From what I can see, it does look like a L6S copy
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Last edited by Robbgnarly at Sep 22, 2013,
#8
What you have is not a Les Paul, but is a very nice L6S copy.

It was produced for a number of importers, including Carlos Robelli, a Sam Ash rebranding.

As such, I doubt that it was even mentioned in the headstock lawsuit.
Notice, by the way, that this headstock is not the same as the Les Paul Standard or Custom headstocks, but is actually narrower than both. I've got an original Gibson L6S that matches this one, and only on the reissue has Gibson put a Les Paul size headstock.

L6S were produced by Gibson from about '72 till around 1980, and most were solid maple (as is your copy), both body and neck. The narrower headstock is less likely to go out of tune than an LP's (less string angle).

The L6S was Gibson's first 24-fret guitar, and because of the wider body (and wider distance to the cutaway horn) and the thinner body and neck heel transition, upper fret access is far better than both Les Pauls and SGs. If the copy is accurate electronically, the six-position pickup selector switch gives you the usual neck only, bridge only and neck+bridge positions, and three more neck+bridge choices including neck+bridge parallel, neck+bridge parallel out of phase and neck+bridge serial out of phase. If the controls are accurately recreated, your controls include a Master Volume, Treble Rolloff (what we usually call a "tone" control) and a Mids Rolloff. On the reissues, the Mids Rolloff has been replaced with a bass rolloff and the "parallel" choices on the pickup selector have been replaced with single coil choices.

The real L6S is also Gibson's first "hot pickup" guitar, with a uniquely designed Bill Lawrence three-magnet pickup that was about 1.5X hotter than a standard PAF, no pole pieces and the entire thing encased in an epoxy goo. FWIW, that (Ibanez) guitar is worth much more in unmodded condition than with aftermarket add-ons. That said, I've seen the copies go in the $250-400 range, sometimes more (up to $750 or so). In some instances, the quality of the copies is better than the Gibson originals.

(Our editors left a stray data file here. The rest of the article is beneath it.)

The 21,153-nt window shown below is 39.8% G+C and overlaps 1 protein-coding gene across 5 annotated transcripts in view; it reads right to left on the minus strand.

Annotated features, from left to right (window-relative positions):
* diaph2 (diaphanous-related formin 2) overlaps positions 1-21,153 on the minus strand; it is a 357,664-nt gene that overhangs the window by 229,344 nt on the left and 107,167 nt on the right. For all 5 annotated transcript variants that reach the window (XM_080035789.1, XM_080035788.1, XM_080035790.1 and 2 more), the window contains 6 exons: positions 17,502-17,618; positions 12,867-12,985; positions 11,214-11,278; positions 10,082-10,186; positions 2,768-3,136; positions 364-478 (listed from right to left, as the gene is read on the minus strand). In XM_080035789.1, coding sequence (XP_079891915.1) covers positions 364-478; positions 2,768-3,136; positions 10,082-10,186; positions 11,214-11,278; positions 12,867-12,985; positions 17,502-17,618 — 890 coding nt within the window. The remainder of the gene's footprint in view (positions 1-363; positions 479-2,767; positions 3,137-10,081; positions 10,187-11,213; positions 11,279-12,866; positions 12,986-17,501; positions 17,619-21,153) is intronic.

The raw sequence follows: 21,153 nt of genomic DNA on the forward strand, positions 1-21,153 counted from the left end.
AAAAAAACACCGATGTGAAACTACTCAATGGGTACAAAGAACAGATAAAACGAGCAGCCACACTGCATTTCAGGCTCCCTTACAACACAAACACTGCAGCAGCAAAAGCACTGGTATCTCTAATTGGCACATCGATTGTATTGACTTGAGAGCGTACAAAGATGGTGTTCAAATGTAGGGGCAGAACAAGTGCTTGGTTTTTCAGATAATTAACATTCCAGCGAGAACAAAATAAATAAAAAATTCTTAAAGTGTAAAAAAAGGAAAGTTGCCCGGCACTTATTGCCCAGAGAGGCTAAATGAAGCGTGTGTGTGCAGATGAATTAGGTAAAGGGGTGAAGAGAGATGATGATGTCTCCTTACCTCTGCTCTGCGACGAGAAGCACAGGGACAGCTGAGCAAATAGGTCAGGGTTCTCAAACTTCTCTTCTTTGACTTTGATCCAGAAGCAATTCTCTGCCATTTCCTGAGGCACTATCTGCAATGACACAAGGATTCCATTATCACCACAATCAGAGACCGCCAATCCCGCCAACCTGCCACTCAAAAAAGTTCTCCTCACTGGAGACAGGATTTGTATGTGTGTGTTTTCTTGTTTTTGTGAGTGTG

Remember, too, that Ibanez never built a guitar -- it's a brand name only, with guitars actually produced by plants like Fuji Gen Gakki, which produced the same guitars with various other brand names for importers all over the world.
Last edited by dspellman at Sep 22, 2013,
#9
Quote by dazza027
When did the 'lawsuit' have a ruling made? I would assume that Ibanez and other companies would have changed their design in certain ways to show good faith or what ever to Gibson... I would have a stab and say that the actual headstock design component would have been as a result of the 'lawsuit' either having a ruling passed down or a condition of a settlement...


Gibson's lawyers have never been particularly on top of their game.

The lawsuit was filed but withdrawn when it became clear that Ibanez had changed their headstocks well before the lawsuit was filed.

It never went to trial, there was never a ruling made and no one really knows what, if any, stipulations were made in the settlement. Rumor has it that the whole thing was on the order of the Emily LaTella rants on the old SNL, where the Gibson lawyers essentially said, "Oh. That's Different. Nevermind."
Last edited by dspellman at Sep 22, 2013,
#10
only dspellman could work a gilda ratner reference into a les paul thread and make it look natural.


pay attention at home kids, you can't coach this. you either have it or you don't. game on.
#12
Yes it it deff a L6S copy, but it is not worth a ton at all. maybe a few hundred at best
2002 PRS CE22
2013 G&L ASAT Deluxe
2009 Epiphone G-400 (SH-4)
Marshall JCM2000 DSL100
Krank 1980 Jr 20watt
Krank Rev 4x12 (eminence V12)
GFS Greenie/Digitech Bad Monkey
Morley Bad Horsie 2
MXR Smart Gate